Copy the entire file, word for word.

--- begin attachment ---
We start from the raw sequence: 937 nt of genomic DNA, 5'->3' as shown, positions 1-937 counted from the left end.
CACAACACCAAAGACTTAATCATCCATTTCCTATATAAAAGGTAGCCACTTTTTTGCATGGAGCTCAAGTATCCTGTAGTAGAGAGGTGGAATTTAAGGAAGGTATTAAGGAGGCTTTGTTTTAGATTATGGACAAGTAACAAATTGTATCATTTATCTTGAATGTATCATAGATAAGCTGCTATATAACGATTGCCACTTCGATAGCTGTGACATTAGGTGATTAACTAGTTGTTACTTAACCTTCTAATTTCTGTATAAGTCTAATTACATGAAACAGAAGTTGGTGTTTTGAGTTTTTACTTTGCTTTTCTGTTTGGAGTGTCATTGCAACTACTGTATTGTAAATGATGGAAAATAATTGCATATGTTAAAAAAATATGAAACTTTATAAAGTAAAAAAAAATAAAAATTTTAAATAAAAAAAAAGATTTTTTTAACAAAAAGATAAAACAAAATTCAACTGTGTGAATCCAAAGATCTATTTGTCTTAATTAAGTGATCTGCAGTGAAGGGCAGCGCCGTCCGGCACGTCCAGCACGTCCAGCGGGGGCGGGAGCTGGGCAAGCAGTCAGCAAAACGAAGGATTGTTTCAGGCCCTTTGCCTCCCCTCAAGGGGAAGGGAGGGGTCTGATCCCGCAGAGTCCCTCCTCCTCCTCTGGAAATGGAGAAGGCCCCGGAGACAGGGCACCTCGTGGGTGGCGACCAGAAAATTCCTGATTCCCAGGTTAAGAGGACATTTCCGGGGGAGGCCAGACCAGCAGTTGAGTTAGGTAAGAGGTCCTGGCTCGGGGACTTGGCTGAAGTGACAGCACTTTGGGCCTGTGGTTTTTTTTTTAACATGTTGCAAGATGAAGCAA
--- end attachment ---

We start from the raw sequence: 937 nt of genomic DNA, 5'->3' as shown, positions 1-937 counted from the left end.
CACAACACCAAAGACTTAATCATCCATTTCCTATATAAAAGGTAGCCACTTTTTTGCATGGAGCTCAAGTATCCTGTAGTAGAGAGGTGGAATTTAAGGAAGGTATTAAGGAGGCTTTGTTTTAGATTATGGACAAGTAACAAATTGTATCATTTATCTTGAATGTATCATAGATAAGCTGCTATATAACGATTGCCACTTCGATAGCTGTGACATTAGGTGATTAACTAGTTGTTACTTAACCTTCTAATTTCTGTATAAGTCTAATTACATGAAACAGAAGTTGGTGTTTTGAGTTTTTACTTTGCTTTTCTGTTTGGAGTGTCATTGCAACTACTGTATTGTAAATGATGGAAAATAATTGCATATGTTAAAAAAATATGAAACTTTATAAAGTAAAAAAAAATAAAAATTTTAAATAAAAAAAAAGATTTTTTTAACAAAAAGATAAAACAAAATTCAACTGTGTGAATCCAAAGATCTATTTGTCTTAATTAAGTGATCTGCAGTGAAGGGCAGCGCCGTCCGGCACGTCCAGCACGTCCAGCGGGGGCGGGAGCTGGGCAAGCAGTCAGCAAAACGAAGGATTGTTTCAGGCCCTTTGCCTCCCCTCAAGGGGAAGGGAGGGGTCTGATCCCGCAGAGTCCCTCCTCCTCCTCTGGAAATGGAGAAGGCCCCGGAGACAGGGCACCTCGTGGGTGGCGACCAGAAAATTCCTGATTCCCAGGTTAAGAGGACATTTCCGGGGGAGGCCAGACCAGCAGTTGAGTTAGGTAAGAGGTCCTGGCTCGGGGACTTGGCTGAAGTGACAGCACTTTGGGCCTGTGGTTTTTTTTTTAACATGTTGCAAGATGAAGCAA